October 26, 2010

Cévennes: Maps, Routes,Guidebooks

I love maps, read them for the fun of it, daydream with them in hand. In grammar school, I closed my eyes, spun my globe, stabbed at it with my finger and imagined going where it landed.
But I’m not going to give you a map. There are too many strong, easily used web resources.
I planned my route carefully (though not any short side rides.) Michelin 300-series maps were central for route finding during the ride and in the planning stages; I used mostly numbers 338 and 339. They are at a scale of 1cm = 1.5 km and they (roughly) indicate grades, name cols, mark particularly beautiful roads, point out cultural and historic sites. They are good maps. But, in ways that I do not understand at all, the French road numbers are changing, and the road number you see on the side of the road may not match that on the map you are looking at. I have never had this happen to me, but several French cyclists warned me of the phenomena, and it is a disquieting notion.
Generally, I tried to ride on the white roads when possible, yellow if it was not possible. That said, I avoided all roads with three chevrons, an indication of a 13+% grade. That’s a steep hill. I looked carefully for alternatives before riding on red roads; especially those with an “N”designation.
After I had a pretty good sense of my route, I used two web sites to confirm my ideas and fine-tune my plan. Both are valuable sites, and I am sure there are others that I don’t know about. Map My Ride indicates both distances and ascents/descents of trips, though I can’t vouch for how accurately. I used Google Earth to get a specific sense of roads, shoulders, etc.  and a sense of overall terrain and particularly like street view and photos. I remember avoiding one road because there was no shoulder, but instead had a stone retaining wall right at the edge of the road, with traffic that I imagined pretty fast and frequent.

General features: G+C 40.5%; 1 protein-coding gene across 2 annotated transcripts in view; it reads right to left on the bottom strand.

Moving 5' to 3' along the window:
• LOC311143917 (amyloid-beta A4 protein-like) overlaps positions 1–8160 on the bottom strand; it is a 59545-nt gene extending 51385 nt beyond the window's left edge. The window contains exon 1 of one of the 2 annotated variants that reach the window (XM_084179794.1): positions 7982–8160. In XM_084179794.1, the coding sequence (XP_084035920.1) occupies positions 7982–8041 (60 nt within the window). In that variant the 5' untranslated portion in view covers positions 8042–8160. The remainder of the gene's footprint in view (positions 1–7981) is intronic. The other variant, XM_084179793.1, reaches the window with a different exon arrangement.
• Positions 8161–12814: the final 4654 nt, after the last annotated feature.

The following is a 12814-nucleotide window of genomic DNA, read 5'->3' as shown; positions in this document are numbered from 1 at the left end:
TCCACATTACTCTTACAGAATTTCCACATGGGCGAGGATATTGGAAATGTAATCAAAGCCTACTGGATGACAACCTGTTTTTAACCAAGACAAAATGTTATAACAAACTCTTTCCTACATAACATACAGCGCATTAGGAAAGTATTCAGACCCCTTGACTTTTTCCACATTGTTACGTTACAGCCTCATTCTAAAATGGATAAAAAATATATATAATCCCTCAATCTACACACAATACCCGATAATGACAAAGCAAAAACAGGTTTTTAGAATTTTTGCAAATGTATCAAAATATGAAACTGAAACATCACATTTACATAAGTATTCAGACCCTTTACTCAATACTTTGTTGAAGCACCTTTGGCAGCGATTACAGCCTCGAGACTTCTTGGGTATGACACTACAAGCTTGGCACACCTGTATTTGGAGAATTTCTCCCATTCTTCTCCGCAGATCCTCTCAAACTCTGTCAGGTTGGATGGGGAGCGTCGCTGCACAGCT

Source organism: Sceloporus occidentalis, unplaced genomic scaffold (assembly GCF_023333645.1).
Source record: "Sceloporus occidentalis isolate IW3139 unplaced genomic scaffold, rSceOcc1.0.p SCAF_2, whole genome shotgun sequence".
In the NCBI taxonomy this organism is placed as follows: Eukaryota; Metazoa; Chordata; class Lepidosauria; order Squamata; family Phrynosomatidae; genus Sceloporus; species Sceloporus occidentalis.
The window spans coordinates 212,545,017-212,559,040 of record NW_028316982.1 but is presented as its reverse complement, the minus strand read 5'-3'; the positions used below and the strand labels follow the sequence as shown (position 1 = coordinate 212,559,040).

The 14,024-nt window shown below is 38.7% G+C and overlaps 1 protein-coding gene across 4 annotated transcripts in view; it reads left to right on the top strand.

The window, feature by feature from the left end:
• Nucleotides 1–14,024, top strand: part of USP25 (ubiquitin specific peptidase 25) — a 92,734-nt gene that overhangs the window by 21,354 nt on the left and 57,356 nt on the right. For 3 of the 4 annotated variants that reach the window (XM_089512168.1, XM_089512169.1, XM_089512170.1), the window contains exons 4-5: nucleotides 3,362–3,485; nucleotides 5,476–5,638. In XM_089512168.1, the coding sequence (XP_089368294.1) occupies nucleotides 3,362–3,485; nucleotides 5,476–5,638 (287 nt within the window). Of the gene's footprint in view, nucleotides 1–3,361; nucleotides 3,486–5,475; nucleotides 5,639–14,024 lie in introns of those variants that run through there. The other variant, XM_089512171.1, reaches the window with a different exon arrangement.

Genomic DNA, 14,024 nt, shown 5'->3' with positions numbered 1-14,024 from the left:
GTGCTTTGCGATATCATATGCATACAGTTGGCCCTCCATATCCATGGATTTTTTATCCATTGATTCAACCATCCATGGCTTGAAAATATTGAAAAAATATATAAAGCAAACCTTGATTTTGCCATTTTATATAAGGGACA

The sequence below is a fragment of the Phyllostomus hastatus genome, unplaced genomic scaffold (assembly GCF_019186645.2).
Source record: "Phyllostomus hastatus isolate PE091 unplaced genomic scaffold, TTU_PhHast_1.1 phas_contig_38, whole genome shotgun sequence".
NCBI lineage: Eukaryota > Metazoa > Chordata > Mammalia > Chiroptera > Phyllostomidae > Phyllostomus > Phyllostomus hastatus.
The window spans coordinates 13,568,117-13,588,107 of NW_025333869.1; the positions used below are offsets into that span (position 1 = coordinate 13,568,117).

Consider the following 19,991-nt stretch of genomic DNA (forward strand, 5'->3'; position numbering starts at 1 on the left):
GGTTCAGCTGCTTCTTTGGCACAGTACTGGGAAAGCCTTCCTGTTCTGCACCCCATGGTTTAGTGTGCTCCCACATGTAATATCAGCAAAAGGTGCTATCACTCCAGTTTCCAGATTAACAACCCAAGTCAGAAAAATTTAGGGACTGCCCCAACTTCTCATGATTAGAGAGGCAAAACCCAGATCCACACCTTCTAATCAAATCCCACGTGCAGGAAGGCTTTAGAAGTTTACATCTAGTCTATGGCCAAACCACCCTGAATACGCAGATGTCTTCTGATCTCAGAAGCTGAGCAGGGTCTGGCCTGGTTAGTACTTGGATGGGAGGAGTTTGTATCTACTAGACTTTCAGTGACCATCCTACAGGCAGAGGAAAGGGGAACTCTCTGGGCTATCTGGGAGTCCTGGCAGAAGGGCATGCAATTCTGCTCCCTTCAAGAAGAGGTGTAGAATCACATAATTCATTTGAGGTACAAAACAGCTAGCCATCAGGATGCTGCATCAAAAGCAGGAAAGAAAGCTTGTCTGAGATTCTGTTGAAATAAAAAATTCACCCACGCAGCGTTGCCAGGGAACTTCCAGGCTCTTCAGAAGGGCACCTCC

I used several guide books, particularly enjoying the sections on history, botany, etc. Michelin and Rough Guides in English were on my shelf from my trip in 2009. I added two guides in French that I purchased in Toulouse. They were the Routard: Lot, Aveyron, Tarn and the e’vasion: Languedoc. It is not easy to find English language guides to the Aveyron area where I was, and the Routard was particularly helpful.
There are several web sites with bicycle journals, stories, guides. Two that I find particularly good are Trento Bike Pages and Crazy Guy on a Bike. A good part of the reason that I posted my trip was that I found other people’s stories both helpful and inspirational.
If you want to follow the main route on a map, I used these roads:
Route de Lodève to Juvignac
D 141 to Arboras
D9 to la Vacquerie-et-St. Martin-de-Castries
D25 to St. Maurice-Navacelles
D130 to Cirque de Navacelles
D713 – (N)D158
West on D 999 to Nant (turns at Sauclières)
D991 to Millau
D187 to LeRozier
N106 South
D907 S
D996 W. to LeRozier
D187 to Millau
D41 – D 73 – D 200 etc. to Albi



  1. Great journey and blog. i am planning a similar trip, following the Way of St james from Le Puy de Velay, and wonder about how easy it was to get in and out of the Toulouse airport with your bike.



    1. Thanks for reading, and how fun to be planning a trip. It's easy to get from Blagnac to Toulouse. There is a shuttle bus, or navette, for about 5euro. Your bike will need to be in a bike box, or bag. It stops, I think, 4 places downtown, and runs frequently.l

      Or you can ride. But you'll need specific directions. I did that once, found the directions on the internet. It is less than 10 miles, and very little traffic. My memory is that it was largely on bike paths.
      If you want to ride, let me know I'll try to find the link.

      Have fun! I'd love to hear about your trip!


My blog is out of date, and so comments are closed.

Note: Only a member of this blog may post a comment.